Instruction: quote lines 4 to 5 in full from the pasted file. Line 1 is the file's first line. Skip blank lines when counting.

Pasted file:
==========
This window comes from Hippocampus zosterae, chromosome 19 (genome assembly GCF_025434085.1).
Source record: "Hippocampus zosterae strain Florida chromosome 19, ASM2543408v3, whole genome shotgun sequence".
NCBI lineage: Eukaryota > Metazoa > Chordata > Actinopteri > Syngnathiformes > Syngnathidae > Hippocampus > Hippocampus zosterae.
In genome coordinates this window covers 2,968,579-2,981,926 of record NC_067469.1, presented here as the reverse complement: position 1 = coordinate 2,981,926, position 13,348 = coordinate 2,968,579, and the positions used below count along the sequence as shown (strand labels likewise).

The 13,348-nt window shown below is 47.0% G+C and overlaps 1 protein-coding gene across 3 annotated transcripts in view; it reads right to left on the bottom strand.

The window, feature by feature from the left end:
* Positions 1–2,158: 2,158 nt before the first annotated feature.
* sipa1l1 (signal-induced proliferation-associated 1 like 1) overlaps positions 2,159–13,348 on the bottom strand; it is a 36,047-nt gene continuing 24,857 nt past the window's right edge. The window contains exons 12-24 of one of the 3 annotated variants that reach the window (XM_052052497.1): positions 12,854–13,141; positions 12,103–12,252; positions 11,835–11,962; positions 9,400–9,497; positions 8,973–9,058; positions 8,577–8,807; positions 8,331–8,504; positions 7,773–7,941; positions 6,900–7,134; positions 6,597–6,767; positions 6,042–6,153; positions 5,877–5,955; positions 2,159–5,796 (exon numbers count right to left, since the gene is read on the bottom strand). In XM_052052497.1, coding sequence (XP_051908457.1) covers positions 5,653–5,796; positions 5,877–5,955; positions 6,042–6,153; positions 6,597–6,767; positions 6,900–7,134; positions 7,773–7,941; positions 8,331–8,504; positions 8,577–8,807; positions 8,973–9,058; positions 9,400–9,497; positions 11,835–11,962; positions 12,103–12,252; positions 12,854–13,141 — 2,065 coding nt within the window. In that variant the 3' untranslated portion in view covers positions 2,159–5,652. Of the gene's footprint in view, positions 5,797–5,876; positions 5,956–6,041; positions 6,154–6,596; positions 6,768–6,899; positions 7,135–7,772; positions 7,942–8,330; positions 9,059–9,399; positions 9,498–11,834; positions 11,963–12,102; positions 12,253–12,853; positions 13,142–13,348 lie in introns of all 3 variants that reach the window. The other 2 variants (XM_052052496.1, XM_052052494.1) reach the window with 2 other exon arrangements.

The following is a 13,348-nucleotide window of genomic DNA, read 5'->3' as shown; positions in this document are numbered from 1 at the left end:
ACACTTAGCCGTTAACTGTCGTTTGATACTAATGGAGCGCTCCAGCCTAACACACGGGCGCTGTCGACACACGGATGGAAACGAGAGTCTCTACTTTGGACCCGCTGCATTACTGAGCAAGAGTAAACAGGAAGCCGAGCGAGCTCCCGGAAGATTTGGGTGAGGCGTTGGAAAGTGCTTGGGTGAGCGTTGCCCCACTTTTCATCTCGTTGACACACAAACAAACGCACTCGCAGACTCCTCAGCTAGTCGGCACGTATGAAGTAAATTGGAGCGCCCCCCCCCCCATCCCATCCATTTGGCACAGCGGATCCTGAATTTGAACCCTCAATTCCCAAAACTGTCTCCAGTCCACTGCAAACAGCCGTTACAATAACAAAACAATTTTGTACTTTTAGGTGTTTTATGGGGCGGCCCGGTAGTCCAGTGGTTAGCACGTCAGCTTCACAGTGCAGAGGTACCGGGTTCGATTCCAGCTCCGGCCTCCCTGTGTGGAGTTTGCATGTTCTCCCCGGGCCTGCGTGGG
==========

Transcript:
In genome coordinates this window covers 2,968,579-2,981,926 of record NC_067469.1, presented here as the reverse complement: position 1 = coordinate 2,981,926, position 13,348 = coordinate 2,968,579, and the positions used below count along the sequence as shown (strand labels likewise).

The 13,348-nt window shown below is 47.0% G+C and overlaps 1 protein-coding gene across 3 annotated transcripts in view; it reads right to left on the bottom strand.